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Wednesday, August 1, 2007
Getting customer focused

PricewaterhouseCoopers (PwC) has released its tenth survey on banking in South Africa and continues to focus on the theme, Strategic and Emerging Issues in South African Banking.

Banks operating in South Africa highlighted the changing regulatory environment as one of the most important developments in the banking landscape and their view is that new legislation will continue to proliferate the financial services sector.
A majority of the banks surveyed predicted demands for increased transparency, similar to those overseas, on pricing and product comparisons. Such a study has in fact been announced for the United Kingdom by the Office of Fair Trading (OFT) in March this year. A landmark development in South Africa is the Competition Commission’s enquiry into competition in retail banking and the national payment system. The consensus is that the enquiry will lead to greater transparency and itemised pricing together both with more external and self-regulation.
Another challenge is the National Credit Act 2005 which came into full effect on 1st June 2007. Banks have cited the most pronounced impact of this new legislation will be on compliance costs, legal costs, and lending and credit extension, with many unknowns still to be addressed. Banks are also faced with the implementation requirements of Basel II, effective 1st January 2008, indicating they have made sound and steady progress in this regard, with the smaller local banks concerned with the significant resources which need to be devoted to the preparation process. The banks also need to address the Financial Sector Charter requirements, with compliance returns now having to be audited for the first time.
The survey has been developed by PwC and researched and written by Dr Brian Metcalfe, associate professor in the Business School at Brock University, Ontario, Canada. It incorporates the viewpoints of 21 participants in the SA banking environment, both domestic (8) and foreign owned (13).

Consumerism and service

Tom Winterboer, PwC Banking and Capital Markets Leader, says that an interesting contrast between the 2007 survey and the previous survey of 2005, is that banks now make no mention of the perceived cartel-like approach adopted by the big four retail banks in SA, being Absa, FNB, Nedbank and Standard. “The number of banks finding the SA banking market as overcrowded continues to decline. This time round there was some focus on the perceived poor service levels in the retail banking sector. Banks are far more aware of widening demands from informed and sophisticated retail customers. They can see a rising tide of consumerism and their strategies now include differentiating themselves on customer service. Favourable growth in retail is expected until at least 2010, but foreign banks have indicated they have had disappointing or negligible success in this sector.”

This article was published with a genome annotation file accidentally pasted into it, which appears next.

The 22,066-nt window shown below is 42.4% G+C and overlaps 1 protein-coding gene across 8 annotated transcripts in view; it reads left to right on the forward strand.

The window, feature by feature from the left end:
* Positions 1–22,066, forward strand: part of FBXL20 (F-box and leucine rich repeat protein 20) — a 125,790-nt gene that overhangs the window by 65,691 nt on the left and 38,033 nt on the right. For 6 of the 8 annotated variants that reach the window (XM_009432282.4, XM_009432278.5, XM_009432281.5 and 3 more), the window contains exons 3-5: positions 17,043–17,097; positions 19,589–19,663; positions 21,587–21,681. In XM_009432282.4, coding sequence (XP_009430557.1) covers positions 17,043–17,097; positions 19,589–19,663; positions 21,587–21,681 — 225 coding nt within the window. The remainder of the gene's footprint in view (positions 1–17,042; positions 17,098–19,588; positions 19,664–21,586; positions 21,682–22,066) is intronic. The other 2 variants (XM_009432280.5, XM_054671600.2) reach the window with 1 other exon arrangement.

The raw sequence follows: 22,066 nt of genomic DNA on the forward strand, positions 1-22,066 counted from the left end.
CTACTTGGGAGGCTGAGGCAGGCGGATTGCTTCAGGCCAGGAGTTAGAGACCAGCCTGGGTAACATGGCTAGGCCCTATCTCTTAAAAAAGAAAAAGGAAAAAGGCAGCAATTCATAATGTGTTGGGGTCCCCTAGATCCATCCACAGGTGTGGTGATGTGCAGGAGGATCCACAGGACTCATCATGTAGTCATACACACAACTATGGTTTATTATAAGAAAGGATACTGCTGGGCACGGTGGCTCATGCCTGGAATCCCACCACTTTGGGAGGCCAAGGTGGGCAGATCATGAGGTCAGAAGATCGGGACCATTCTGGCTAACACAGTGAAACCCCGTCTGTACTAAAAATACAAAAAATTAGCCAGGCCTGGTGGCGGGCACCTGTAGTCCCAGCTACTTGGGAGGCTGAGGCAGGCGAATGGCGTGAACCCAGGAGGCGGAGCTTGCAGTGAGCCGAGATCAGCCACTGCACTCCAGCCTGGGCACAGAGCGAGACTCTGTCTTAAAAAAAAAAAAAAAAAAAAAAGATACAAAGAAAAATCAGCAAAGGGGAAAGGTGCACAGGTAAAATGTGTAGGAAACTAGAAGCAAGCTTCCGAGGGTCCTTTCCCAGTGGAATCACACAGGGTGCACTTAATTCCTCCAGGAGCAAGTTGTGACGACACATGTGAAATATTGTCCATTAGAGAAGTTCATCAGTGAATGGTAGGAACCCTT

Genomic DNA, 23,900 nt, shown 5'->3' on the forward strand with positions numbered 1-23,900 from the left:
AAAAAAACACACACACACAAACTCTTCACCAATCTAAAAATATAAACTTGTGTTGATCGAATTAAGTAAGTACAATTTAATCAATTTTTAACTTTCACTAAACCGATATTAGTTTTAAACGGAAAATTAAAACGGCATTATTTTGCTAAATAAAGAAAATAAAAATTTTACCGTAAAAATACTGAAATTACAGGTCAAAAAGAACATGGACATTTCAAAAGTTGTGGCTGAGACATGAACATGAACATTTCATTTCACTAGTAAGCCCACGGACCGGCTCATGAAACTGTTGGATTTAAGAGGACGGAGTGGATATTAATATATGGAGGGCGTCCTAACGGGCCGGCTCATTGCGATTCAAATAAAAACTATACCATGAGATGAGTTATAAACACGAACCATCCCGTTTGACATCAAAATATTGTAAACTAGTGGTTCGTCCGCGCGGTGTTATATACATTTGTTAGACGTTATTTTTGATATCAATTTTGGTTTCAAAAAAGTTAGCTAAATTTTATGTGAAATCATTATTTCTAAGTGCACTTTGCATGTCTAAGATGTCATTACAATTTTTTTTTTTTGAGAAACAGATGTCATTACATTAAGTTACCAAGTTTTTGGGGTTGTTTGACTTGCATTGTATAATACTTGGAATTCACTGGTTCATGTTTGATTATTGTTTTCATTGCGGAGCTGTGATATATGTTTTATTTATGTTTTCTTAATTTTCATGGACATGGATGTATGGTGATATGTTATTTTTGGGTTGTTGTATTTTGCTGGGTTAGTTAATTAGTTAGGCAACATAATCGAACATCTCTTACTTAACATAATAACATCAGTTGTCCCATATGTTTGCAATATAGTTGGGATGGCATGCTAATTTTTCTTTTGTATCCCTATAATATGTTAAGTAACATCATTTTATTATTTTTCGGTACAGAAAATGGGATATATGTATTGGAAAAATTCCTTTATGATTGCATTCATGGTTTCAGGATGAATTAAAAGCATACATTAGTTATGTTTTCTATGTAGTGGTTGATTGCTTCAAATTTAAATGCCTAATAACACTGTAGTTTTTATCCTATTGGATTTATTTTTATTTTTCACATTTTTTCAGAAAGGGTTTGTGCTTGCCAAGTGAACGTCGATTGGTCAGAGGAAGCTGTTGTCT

Mr Winterboer says foreign banks have voiced criticisms regarding capital adequacy and reserve requirements. “These players are concerned about their ability to generate adequate profits. The foreign participants have also expressed a view that they believe the large domestic banks are using high margins in their retail operations to cross-subsidise their corporate banking divisions. Foreign banks are expecting to continue their gains in market share in the merchant and investment banking sectors, however, but are less confident on making progress in the retail side. They have indicated that they may leave certain sectors of the banking market if the returns are not satisfactory.”
He adds that out of the six different market sectors surveyed in terms of competitiveness, the home mortgage market has now replaced the corporate banking sector (now in second place) as being the most competitive banking space. “A new priority, from a list of macro issues affecting bank’s operations, coming out of this year’s survey is that banks are now placing the issue of crime, followed by recruitment of good personnel, at the top of their lists,” says Mr Winterboer. “Banks reported that emigration and inhibiting immigration policies are constraining the availability of quality staff and at the same time they have to address the requirements of affirmative action and employment equity.”
Foreign and local banks have different areas of focus, with foreign banks intent on driving revenue growth. They also indicate a far greater commitment to South Africa from their parent companies than a few years ago, but foreign exchange controls in the country remain a concern to them.
In contrast, local banks are placing emphasis on client retention, capital and risk management, and banking the unbanked through the presence of more physical branches and ATMs.
Banks are looking to sub-Saharan expansion, are addressing the opportunities coming from the growth of the black middle market and a resurgence in corporate credit demand, and note the recent growth trends in private equity and non-BEE leveraged buy-outs.
The survey also requests respondents to rank peers and competitors in various operating sectors. Standard Bank was rated first in several categories: Corporate banking, listings, foreign exchange trading, bonds and derivatives, money market, internet banking (joint first) and trade finance. However, the significance of Investec being rated first in private banking and commercial property and finance and Absa’s rating as first in mortgage and retail lending, which comprises 60% of its assets, should be recognised.
He says the PwC survey hopes to raise awareness of strategic issues facing banks in SA, establish data on SA trends, encourage debate on how to capitalise on these developments, and improve performance in the banking sector.

Copyright © Insurance Times and Investments® Vol:20.7 1st August, 2007
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